Walking The Dog 9
High summer. A blanket of thick grey cloud and a force four or five south-easterly blasts a fine drizzle into my face. We’re checking out the aftermath of yesterday’s invasion and the pleasant surprise is that there’s no evidence at all of the drama that was played out near the Langstone bridge.
The world, his wife and about a thousands grockles invaded our space yesterday all in search of a dying whale. Actually there were probably about a hundred turning the sea wall in front of Langstone millpond into a grandstand. It’s a well known fact though that one grockle causes a disturbance in the Force equivalent to 10 locals so the initial, instictive estimate is more accurate.
Sid, the harbourmaster, came into The Bluebell at lunchtime on Thursday and relayed the news. I took a walk up there with the dogs out of interest and the fantasy of a five figure photography fee. To be honest, I don’t understand the fuss. I know that Captain Kirk and Mr Spock have helped to endow whales with mystic, spiritual qualities but I see more interesting, exciting and tragic things nearly every day in Chichester harbour. When the grockles arrived the following day I don’t think one of them turned round and noticed the 30 odd little egrets roosting in the trees just a few yards behind them. The television crews certainly didn’t.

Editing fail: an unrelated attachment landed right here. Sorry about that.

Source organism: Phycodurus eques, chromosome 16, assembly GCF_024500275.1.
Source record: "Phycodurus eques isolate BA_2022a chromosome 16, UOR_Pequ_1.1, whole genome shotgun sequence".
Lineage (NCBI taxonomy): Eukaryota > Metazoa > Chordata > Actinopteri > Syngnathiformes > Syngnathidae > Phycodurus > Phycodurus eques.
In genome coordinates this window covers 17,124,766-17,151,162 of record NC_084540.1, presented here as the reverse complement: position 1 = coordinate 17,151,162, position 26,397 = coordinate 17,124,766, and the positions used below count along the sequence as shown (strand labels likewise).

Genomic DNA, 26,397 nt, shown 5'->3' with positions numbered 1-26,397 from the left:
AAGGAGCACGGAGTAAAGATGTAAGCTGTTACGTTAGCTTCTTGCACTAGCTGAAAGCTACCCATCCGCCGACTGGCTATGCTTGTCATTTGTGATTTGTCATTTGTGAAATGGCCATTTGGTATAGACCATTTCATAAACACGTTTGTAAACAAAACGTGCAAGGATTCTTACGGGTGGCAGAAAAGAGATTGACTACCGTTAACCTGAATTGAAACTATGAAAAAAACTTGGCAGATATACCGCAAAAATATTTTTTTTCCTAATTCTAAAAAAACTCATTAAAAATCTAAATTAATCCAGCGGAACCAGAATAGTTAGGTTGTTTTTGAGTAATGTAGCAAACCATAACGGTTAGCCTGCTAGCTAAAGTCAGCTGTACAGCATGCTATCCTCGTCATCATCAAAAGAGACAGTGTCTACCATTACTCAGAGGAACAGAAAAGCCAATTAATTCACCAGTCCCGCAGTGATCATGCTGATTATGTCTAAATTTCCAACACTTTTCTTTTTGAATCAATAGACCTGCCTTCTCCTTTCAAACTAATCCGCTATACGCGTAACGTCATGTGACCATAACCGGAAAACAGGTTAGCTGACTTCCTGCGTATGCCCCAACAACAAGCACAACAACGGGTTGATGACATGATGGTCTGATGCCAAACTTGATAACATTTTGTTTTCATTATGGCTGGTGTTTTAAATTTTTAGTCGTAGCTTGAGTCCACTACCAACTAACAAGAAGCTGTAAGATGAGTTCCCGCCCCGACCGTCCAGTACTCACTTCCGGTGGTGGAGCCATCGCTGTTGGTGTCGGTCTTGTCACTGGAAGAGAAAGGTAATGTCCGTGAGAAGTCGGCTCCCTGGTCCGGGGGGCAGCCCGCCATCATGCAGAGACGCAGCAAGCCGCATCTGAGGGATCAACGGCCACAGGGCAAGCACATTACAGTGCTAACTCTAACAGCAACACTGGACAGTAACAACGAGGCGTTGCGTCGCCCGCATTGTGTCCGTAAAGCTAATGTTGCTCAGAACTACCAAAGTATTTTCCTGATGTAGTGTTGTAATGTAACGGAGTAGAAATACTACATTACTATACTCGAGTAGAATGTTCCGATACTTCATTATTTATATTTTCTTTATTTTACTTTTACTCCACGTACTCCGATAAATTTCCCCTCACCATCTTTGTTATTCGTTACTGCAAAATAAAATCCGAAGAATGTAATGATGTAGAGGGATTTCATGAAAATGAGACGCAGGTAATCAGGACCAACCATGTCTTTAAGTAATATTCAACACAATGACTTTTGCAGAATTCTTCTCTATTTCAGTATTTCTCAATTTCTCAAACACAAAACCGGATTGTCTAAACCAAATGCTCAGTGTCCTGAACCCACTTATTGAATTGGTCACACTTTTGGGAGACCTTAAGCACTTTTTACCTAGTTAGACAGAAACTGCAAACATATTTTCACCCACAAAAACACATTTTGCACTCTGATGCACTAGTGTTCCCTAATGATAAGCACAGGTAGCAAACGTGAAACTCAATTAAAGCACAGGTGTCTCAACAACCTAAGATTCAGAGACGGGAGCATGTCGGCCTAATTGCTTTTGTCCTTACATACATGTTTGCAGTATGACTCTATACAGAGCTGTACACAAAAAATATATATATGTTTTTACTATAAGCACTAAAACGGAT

The entire area was in gridlock. Glorious Goodwood and the whale turned our local paradise into an extension of the M25. Television crews and photographers with lenses as long as my arm clogged our roads and pathways. In the harbour itself, massive RIBs, the inshore lifeboat, helicopters and even a police boat added to the mainly manmade drama and the huge cost of it all. All credit to them though because this morning when I walked past the millpond where yesterday there was even a tent erected for the press and the multiple veterinary, wildlife and eco professionals, there wasn’t a single scrap of litter to be seen.
The same morning that the sorry whale paddled up the channel between Thorney and Hayling, Capone, Carla and I were on the other side of Thorney, in our latest favourite spot, waist deep in the saltmarsh grasses. Our friend the heron came into sight and as we sidled up towards him I was delighted to see that his mate was there. My longest lens is a mere few inches so, as best as one can with two dogs squabbling over a stick, I tried to get closer.
The birds took off and escaped me but as we reached the limit of that direction where a vicious barbed wire fence hinders any further progress, I saw them both on the side of the river bank. Then I saw double, for perhaps 60 or 70 yards in front of me were four herons casually watching the water and thinking about breakfast.
This was a truly remarkable sight. Much more interesting to me than a enormous, sad mammal lying in the mud and I managed to record it at the limit of my zoom lens. This was my scoop, captured in glorious Kodak colour while the grandstand roared and cheered and applauded.